Oregon Begins Medical Marijuana Reform

Oregon Begins Medical Marijuana Reform

[**Breaking news on May 13, 2015: According to The Weed Blog, an online publication based in Portland, Oregon, SB 844 has failed and the bill is, as stands, dead.]

Although Oregon legalized medical marijuana 17 years ago (it was the second state, following California, to do so), it is now in the process of revising its regulations and possibly imposing tighter rules on its program. With voters having recently legalized recreational cannabis, lawmakers in the state are worried that marijuana supposedly intended for sick Oregonians is being channeled into the black market and ending up in the pipes of recreational consumers in other states.

To combat these issues, legislators are considering new limits on the number of plants that can be home cultivated by patients, a mandatory tracking system for all cannabis grown in the state, and a requirement that those involved in cultivation, processing/manufacturing, or retail sales be a resident of Oregon for at least two years. All of these regulations are embodied in SB 844, the bill currently making its way through Oregon’s legislature.

Opponents Speak Out

Opponents of these plans are coming out in droves in the progressive state. They claim that some reforms being discussed could increase prices for the sick. Patients and the entrepreneurs serving them are also frustrated that changes are being discussed whatsoever. They were told during campaign season that the passage of legal recreational pot would have no effect on the state’s medicinal program.

Some politicians want to see Oregon’s recreational market become more mature before making any changes to the medical program. Sen. Floyd Prozanski, a Eugene Democrat, believes that the effect of legal recreational marijuana is unknown. He is worried that, if medical dispensaries are allowed to sell to recreational customers (something being considered), this may result in medical users paying more or otherwise being penalized. Prozanski explained:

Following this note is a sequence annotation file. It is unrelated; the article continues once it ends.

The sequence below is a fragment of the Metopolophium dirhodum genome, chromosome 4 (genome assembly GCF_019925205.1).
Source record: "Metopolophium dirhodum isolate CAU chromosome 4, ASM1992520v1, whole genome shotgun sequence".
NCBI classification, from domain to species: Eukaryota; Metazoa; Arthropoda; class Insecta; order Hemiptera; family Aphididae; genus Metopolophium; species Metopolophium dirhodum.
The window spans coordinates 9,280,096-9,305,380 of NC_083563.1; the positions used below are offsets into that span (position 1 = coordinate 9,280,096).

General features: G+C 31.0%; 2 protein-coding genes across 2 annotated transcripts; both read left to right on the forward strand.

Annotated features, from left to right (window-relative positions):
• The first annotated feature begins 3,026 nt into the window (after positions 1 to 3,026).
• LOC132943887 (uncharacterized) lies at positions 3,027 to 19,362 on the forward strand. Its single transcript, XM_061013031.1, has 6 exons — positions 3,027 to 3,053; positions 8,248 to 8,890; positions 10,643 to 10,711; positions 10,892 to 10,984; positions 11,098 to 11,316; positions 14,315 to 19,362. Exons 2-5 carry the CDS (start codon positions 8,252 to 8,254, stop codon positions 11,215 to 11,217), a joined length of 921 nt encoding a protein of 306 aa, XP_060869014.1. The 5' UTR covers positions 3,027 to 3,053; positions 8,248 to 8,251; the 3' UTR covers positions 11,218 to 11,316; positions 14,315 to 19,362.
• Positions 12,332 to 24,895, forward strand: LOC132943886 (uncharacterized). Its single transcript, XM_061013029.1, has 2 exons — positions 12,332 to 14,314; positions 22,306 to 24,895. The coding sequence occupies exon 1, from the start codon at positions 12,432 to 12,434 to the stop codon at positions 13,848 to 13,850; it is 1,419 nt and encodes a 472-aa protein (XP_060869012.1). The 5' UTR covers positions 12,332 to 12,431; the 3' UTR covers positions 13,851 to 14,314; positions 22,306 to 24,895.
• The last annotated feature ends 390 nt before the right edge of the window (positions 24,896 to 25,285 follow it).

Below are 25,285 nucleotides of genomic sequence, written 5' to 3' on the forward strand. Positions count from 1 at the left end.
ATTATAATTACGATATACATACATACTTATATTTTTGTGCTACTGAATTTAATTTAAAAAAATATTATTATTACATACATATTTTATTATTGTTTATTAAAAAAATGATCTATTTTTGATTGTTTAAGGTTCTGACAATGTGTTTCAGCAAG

“We have to take moderate steps. That way, if the regulations help with black market leakage, great. If not, we can go further at a later date.”

However, some politicians are calling for clarifications and revisions to the medical program in order to implement Measure 91, the recently passed recreational law.

Grow Limits

oregon medical marijuana reform

The bill, as it currently stands, limits new individual grow sites to 12 plants in residential areas and 48 plants in rural gardens. Existing grows would be allowed double this amount. Sen. Prozanski is proposing that none of the plant limits go into effect until the end of 2016. However, Sen. Ginny Burdick, a Democrat from Portland, said a delay in these limits “is a nonstarter” in the Senate. “We’ve been very generous in plant allocations,” she said. “That’s a huge amount of marijuana per grow site.”

There are other serious topics of contention as the bill moves forward. A major issue, especially in terms of providing citizens with safe access, is the ability of cities and counties to ban dispensaries (as has been common in both Colorado and Oregon). When medical marijuana was first approved in Oregon and dispensaries began to appear, the state allowed municipal and county governments to prohibit reefer retailers in their own communities for a period of several months. During that time, local bans were enacted by 146 municipalities and 26 counties.

Despite such areas of debate for Oregon’s lawmakers, its medical program continues to grow at a rapid pace. More than 70,000 residents now hold official medical cards. The state boasts 36,000 registered cannabis grow sites, 34,000 of which provide medicine for four or fewer patients. 500 of these registered grow facilities generate medicine for nine or more patients. Some fear that more regulation would cause medical growers to shift to the recreational market, abandoning patients within the state who have been receiving free or low-cost marijuana for nearly two decades.

Oregon’s current medical marijuana program, in effect since 1998, covers the following conditions:

  • Alzheimer’s disease
  • Cachexia
  • Cancer
  • Chronic pain
  • Epilepsy
  • Glaucoma
  • HIV or AIDS
  • Multiple Sclerosis
  • Nausea
  • Post-traumatic stress
  • Other conditions are subject to approval


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